Critics of the minimum wage sometimes suggest tax credits as an alternative means to increase the income of low-wage earners. While there is a case for tax credits (Batchelder, Goldberg, and Orszag 2006; Sawicky 2006a), they work much differently than a wage floor, and any change in tax credits must confront the problem of how the change would fit into the existing tax system and its array of credits, deductions, and exclusions. This paper pinpoints some problems entailed in substituting a tax credit for a minimum wage increase.
Taxes and low-income workers: a little background
A number of features of the federal individual income tax benefit low-income families. The most important ones are the standard deduction, the personal and dependent exemptions, the child tax credit, the earned income tax credit (EITC), and the progressive rate structure. Nevertheless, economists have long been concerned with certain problems in the existing system with regard to how it affects low-income families.
The primary problem is that, to keep costs manageable, a tax credit that eliminates tax liability for the poor must be eventually withdrawn as income grows. The phase-out of a credit is considered to have the same impact on the taxpayer as a higher marginal tax rate. In other words, the taxpayer’s share of an additional dollar of income is reduced by either a tax on that dollar or a reduction in a tax benefit caused by the increase in income. In this way, the combined effective marginal tax rates faced by the poor can be much higher than those faced by middle- or high-income persons, thus raising concerns not only about fairness but also about whether the tax system is creating disincentives to work (Hoffman and Seidman 2003; Carasso and Steuerle 2005; Sawicky 2003).
By contrast, the before-tax value of the minimum wage does not change with the work behavior of the worker, and the after-tax value is changed only by the impact of the income tax. This difference in tax implications between a mini-mum wage increase and an expansion of tax credits is a crucial consideration in any effort to match the benefits of a wage increase with some kind of augmentation of tax credits.
A second problem is the marriage penalty built into the current EITC. The EITC is now the second-largest source of means-tested aid to low-income families, yet its benefits fall significantly for single parents who marry (Ellwood and Liebman 2000).
The third problem is that, for low-income families with children, obtaining tax benefits can entail a great deal of complexity and hardship (Holtzblatt and McCubbin 2003; Taxpayer Advocate Service 2005). Furthermore, the existing tax system’s lack of transparency impedes workers’ ability to anticipate the consequences of their decisions for after-tax incomes. Even with few tax benefits available, taxpayers can face complex eligibility rules, and, owing to mandates originating in the previous Republican-controlled Congress, failure to interpret the rules correctly can result in serious sanctions from the Internal Revenue Service (Taxpayer Advocate Service 2005; Sawicky 2002).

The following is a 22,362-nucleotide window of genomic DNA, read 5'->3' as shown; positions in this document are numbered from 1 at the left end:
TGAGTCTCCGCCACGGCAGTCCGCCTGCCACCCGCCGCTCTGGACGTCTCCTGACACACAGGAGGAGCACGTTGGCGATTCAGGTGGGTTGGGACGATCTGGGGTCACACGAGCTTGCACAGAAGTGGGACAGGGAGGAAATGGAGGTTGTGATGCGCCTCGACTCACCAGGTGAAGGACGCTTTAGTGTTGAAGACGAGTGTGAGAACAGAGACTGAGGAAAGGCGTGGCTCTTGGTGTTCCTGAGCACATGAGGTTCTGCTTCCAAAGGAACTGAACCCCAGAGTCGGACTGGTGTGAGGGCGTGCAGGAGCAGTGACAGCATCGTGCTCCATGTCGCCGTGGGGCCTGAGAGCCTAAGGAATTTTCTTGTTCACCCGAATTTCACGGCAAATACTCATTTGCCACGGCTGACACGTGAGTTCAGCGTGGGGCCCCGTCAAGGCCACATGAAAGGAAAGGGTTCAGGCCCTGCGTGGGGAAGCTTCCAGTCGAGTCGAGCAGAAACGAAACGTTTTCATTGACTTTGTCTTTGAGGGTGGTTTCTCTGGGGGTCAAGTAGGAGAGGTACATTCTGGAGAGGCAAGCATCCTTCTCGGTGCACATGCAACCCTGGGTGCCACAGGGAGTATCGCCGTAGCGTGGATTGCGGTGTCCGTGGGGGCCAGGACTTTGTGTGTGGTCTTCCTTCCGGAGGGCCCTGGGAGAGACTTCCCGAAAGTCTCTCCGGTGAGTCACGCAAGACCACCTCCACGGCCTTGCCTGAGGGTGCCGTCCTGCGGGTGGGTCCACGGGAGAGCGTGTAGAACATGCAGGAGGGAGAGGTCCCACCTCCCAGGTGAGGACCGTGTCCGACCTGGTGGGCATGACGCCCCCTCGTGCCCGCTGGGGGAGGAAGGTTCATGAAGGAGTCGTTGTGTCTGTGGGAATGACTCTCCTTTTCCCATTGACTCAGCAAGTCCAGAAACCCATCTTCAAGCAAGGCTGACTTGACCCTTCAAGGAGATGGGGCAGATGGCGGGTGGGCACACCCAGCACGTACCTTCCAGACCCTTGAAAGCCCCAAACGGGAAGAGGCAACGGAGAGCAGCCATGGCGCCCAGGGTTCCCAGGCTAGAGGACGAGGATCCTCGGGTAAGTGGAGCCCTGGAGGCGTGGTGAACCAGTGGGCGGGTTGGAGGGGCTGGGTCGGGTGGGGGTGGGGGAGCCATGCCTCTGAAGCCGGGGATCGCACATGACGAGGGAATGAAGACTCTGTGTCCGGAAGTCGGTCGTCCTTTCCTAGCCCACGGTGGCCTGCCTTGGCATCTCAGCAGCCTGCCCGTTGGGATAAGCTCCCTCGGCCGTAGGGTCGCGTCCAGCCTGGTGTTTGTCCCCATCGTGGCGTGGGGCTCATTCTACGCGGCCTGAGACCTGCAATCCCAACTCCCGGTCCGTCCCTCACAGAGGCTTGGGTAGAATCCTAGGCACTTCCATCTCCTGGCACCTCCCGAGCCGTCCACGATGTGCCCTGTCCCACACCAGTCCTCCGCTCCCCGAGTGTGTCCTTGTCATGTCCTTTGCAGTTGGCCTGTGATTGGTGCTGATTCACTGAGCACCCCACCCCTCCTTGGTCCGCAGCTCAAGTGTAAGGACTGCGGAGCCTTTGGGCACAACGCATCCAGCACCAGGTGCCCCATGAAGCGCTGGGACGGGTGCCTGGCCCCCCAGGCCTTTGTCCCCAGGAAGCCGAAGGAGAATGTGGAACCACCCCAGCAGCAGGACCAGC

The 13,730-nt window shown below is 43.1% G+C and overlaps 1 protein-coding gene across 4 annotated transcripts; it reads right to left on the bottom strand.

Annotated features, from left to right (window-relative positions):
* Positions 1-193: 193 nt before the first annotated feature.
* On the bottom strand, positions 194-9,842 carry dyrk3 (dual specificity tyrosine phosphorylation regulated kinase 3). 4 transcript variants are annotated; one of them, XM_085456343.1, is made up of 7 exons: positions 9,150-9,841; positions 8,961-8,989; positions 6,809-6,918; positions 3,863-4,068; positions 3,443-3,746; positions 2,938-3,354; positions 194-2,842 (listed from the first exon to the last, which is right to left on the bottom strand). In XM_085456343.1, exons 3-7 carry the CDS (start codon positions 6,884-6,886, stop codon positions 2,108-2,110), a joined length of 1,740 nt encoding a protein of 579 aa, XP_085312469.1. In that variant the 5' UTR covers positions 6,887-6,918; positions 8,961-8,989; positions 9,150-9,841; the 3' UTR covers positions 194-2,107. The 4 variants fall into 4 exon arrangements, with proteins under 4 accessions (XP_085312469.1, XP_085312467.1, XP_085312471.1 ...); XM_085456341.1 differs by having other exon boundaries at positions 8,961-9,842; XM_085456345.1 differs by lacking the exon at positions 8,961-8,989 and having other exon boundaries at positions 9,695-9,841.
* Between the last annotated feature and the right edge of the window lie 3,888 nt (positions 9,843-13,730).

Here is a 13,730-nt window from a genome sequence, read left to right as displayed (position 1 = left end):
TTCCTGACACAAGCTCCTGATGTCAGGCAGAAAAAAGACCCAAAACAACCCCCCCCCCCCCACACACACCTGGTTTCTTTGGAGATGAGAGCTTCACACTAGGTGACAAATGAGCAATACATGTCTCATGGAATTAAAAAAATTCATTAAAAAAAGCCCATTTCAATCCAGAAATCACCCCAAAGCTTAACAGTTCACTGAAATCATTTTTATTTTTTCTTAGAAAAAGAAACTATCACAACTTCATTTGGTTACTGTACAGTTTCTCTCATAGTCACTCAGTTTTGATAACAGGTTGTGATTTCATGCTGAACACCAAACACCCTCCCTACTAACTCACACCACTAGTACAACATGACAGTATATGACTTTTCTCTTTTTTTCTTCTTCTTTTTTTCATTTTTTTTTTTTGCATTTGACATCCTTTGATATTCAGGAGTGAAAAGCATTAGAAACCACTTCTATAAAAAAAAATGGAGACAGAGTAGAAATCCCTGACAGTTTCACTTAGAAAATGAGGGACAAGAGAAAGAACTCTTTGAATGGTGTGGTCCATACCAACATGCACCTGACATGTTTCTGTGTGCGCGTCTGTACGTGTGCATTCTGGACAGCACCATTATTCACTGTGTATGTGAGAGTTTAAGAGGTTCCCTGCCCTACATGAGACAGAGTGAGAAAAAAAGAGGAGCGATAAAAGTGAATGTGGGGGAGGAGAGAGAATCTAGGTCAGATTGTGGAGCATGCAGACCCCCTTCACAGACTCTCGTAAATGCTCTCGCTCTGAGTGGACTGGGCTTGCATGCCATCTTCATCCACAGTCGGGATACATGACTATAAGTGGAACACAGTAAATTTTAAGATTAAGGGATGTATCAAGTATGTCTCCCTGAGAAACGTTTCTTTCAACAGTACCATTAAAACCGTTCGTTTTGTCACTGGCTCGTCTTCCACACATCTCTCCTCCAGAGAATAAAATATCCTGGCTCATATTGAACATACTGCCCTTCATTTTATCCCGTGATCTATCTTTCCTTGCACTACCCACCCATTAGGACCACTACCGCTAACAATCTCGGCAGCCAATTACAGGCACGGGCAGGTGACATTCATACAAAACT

How a tax credit differs from a wage increase
The taxpayer usually does not recoup benefits from a tax credit until he or she files an income tax return the following year. This delay induces a spending pattern that would probably differ if the benefits were received on a paycheck-to-paycheck basis (Smeeding, Phillips, and O’Connor 2001). The EITC can be received with take-home pay, but most beneficiaries elect to claim the benefit when they file their returns.
By contrast, a wage increase is received in real time, in each paycheck. One could make a case on policy grounds for either way of providing assistance, or for providing assistance in both ways. Biweekly aid helps families shoulder routine, recurring expenses, while an annual lump sum helps people who often lack bank accounts accumulate funds for important big-ticket purchases like appliances or cars.
Labor force participation (LFP)
Either a wage floor or a tax credit can induce greater labor force participation, and either one can make it easier for a secondary earner to work less and spend more time in the home. But the likelihood that tax benefits will be phased out at some point means that some families with members already in the labor force and income not far above the poverty line will face rising marginal tax rates.
A minimum wage increase can likewise push a worker into a higher marginal tax bracket, but this is due to graduated rates in the income tax, not the wage hike. The impact of such changes on the worker’s behavior is an empirical question. Neumark and Wascher (1999) find a strong LFP effect from the EITC, while an increase in the minimum wage tends to influence those already working. Either result, or both, could be a goal of social policy.
By labor supply in this discussion we mean a worker’s decision to provide somewhat more or fewer hours, days, or weeks of labor. Obviously many workers lack the flexibility to adjust their schedules on their own, and public policy is typically more interested in whether people work or don’t work, rather than with incremental adjustments in the number of hours they work. (In the case of workers with children, from a social welfare standpoint it might be preferred for parents not to work full time the year round.)